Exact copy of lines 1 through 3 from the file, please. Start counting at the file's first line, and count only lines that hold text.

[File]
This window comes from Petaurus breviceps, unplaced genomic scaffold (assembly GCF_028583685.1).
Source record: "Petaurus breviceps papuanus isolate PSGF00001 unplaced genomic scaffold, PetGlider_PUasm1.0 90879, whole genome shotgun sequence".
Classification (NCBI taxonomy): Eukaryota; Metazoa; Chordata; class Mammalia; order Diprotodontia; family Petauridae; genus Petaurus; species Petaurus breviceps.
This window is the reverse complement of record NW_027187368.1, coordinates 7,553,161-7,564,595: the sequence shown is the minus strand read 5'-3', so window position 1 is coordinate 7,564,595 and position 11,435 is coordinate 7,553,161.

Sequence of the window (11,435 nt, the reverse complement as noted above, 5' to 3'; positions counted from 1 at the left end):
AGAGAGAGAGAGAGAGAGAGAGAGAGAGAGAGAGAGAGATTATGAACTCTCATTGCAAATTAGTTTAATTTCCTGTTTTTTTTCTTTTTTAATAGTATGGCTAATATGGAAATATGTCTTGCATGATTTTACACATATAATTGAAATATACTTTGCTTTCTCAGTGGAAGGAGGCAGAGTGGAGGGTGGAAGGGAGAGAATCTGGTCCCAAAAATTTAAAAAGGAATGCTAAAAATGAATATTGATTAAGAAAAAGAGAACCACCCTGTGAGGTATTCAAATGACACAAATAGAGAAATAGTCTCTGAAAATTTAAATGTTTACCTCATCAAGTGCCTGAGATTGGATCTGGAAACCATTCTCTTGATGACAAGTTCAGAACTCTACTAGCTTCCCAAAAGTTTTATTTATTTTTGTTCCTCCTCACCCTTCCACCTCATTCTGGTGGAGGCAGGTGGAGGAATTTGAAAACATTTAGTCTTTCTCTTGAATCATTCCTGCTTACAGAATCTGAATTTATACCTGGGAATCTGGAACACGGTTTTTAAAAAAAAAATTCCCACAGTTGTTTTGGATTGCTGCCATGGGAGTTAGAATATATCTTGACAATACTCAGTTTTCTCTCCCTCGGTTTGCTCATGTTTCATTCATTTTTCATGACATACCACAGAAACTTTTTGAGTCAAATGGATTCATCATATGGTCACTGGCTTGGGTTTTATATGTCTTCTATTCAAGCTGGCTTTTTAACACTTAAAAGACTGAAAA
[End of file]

This window comes from Petaurus breviceps, unplaced genomic scaffold (assembly GCF_028583685.1).
Source record: "Petaurus breviceps papuanus isolate PSGF00001 unplaced genomic scaffold, PetGlider_PUasm1.0 90879, whole genome shotgun sequence".
Classification (NCBI taxonomy): Eukaryota; Metazoa; Chordata; class Mammalia; order Diprotodontia; family Petauridae; genus Petaurus; species Petaurus breviceps.